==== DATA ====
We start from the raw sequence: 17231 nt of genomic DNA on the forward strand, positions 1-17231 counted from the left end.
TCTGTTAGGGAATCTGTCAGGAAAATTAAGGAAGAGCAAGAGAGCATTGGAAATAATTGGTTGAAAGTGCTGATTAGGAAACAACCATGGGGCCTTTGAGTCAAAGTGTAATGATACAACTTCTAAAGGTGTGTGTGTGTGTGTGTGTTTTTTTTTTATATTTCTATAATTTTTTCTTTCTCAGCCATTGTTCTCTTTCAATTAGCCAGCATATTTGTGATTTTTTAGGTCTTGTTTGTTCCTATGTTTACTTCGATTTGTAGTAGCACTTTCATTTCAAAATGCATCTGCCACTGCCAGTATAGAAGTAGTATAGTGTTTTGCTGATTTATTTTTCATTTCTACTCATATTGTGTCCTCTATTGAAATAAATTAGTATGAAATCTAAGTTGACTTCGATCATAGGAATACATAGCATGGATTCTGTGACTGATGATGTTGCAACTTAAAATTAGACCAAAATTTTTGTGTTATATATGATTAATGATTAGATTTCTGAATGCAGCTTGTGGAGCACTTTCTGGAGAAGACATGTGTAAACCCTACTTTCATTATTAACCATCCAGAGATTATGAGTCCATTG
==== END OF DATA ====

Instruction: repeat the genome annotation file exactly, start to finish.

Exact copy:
We start from the raw sequence: 17231 nt of genomic DNA on the forward strand, positions 1-17231 counted from the left end.
TCTGTTAGGGAATCTGTCAGGAAAATTAAGGAAGAGCAAGAGAGCATTGGAAATAATTGGTTGAAAGTGCTGATTAGGAAACAACCATGGGGCCTTTGAGTCAAAGTGTAATGATACAACTTCTAAAGGTGTGTGTGTGTGTGTGTGTTTTTTTTTTATATTTCTATAATTTTTTCTTTCTCAGCCATTGTTCTCTTTCAATTAGCCAGCATATTTGTGATTTTTTAGGTCTTGTTTGTTCCTATGTTTACTTCGATTTGTAGTAGCACTTTCATTTCAAAATGCATCTGCCACTGCCAGTATAGAAGTAGTATAGTGTTTTGCTGATTTATTTTTCATTTCTACTCATATTGTGTCCTCTATTGAAATAAATTAGTATGAAATCTAAGTTGACTTCGATCATAGGAATACATAGCATGGATTCTGTGACTGATGATGTTGCAACTTAAAATTAGACCAAAATTTTTGTGTTATATATGATTAATGATTAGATTTCTGAATGCAGCTTGTGGAGCACTTTCTGGAGAAGACATGTGTAAACCCTACTTTCATTATTAACCATCCAGAGATTATGAGTCCATTG